Rachel started this journey as a child with an unusual childhood that made her more observant to things that are often unseen by others. She had to sort herself out with self-help books at an early age-- she has read so many of them that she could write her own or yours. Rachel started meditating before it was popular, and so at a young age she started furtively practicing in her room, attracting and manifesting things like good jobs and boyfriends. (They really thought she was putting them under a spell.)
Then she followed the self-help movement from Tony Robbins to a mature mindfulness movement with Eckhart Tolle. Rachel is good at analyzing the ego and its behavior and the role it plays in relationships.
And whenever she feels a November in her soul, and feels never enough, she turns to Louise Hay or Marisa Peer for a self-esteem boost. Wayne Dyer and Abraham Hicks have also taught her to be a deliberate creator and that “When you change the way you look at things, the things you look at change” (Dyer).
She has also recently discovered from a psychic/life coach, Heidi Sawyer, that she is an intuitive, sensitive person. Intuitive sensitive people typically suffer from narcissistic abuse, and not only do they become overly empathetic, but also deeply intuitive to the point where they absorb other people’s emotions and energy-- this is why she is good at writing other people's bios. However, more needs to be said about Sensitives and how they operate in society, and Rachel would be the one to do it.
Rachel has a wide range of knowledge when it comes to spirituality. In fact, she's working on chapters called “Dark Night of the Soul'' and “The Way of a Pilgrim,” in her memoir, which are stories about her conversion from being an East Texas Baptist to an Eastern Orthodox Christian. She writes about how spirituality leads to self-actualization, and how she's had to reconcile her issues with the “American Religion,” as the late Harold Bloom posited it in his work. This may be more academic than you want, but suffice it to say she learned all that “City on a Hill” stuff studying American literature and understands how it influenced America’s Biblical consciousness.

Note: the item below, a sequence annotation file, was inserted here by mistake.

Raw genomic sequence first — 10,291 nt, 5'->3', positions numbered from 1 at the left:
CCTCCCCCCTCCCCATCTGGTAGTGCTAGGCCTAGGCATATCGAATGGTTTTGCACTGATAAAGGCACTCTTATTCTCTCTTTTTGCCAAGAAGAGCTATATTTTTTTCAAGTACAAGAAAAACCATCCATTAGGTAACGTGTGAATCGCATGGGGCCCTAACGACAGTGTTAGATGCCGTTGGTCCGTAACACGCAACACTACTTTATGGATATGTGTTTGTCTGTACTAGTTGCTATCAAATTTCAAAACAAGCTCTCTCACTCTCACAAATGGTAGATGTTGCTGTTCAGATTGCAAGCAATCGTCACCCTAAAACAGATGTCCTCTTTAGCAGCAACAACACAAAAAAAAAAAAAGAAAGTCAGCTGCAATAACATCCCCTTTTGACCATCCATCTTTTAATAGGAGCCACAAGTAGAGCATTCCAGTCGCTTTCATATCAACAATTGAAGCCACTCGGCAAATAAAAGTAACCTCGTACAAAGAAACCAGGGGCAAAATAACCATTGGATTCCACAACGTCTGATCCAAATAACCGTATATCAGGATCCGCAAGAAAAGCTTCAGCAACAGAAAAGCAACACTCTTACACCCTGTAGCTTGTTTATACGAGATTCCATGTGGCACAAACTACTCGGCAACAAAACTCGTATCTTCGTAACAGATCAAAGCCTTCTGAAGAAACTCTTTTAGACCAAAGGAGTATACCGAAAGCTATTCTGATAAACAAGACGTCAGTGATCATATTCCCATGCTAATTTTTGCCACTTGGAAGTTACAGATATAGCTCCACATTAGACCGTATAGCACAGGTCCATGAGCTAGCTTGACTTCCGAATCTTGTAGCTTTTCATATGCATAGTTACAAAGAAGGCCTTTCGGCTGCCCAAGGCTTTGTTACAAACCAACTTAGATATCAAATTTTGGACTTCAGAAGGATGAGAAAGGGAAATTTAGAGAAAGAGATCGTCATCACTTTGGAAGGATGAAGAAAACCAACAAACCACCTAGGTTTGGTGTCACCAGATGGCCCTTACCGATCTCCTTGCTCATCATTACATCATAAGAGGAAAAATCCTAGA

In addition, to knowing the Bible, Rachel, perhaps more importantly, knows how to contextualize it.
In the last few years, after leaving teaching, she devoted herself to the inner work and meditation that leads to transformation-- connecting her soul to source, creator, God, the universe-- whatever you want to call it (As Eckhart Tolle says, they are just labels anyway) and listened to countless explanations on ego and law of attraction. She has a working knowledge and knows the language for law of attraction through the lectures of Dr. Wayne Dyer and even, secretly, Abraham Hicks. She is interested in writing and learning about more about manifestation because she sees this as the key to opening resistant doors of opportunity.
Developed AP guide book, 110 pages, explaining every literary term and sentence structure imaginable to help students with instruction and build vocabulary.
Wrote blogs and web content for a new upcoming teacher support focused non-profit.
Wrote excellent bios for people she hardly knew.
Wrote a screenplay called "Hardy's Girl," based on a memoir that she has written over the last 2 years. It's about a teacher who fights the educational system because of her passion for literature.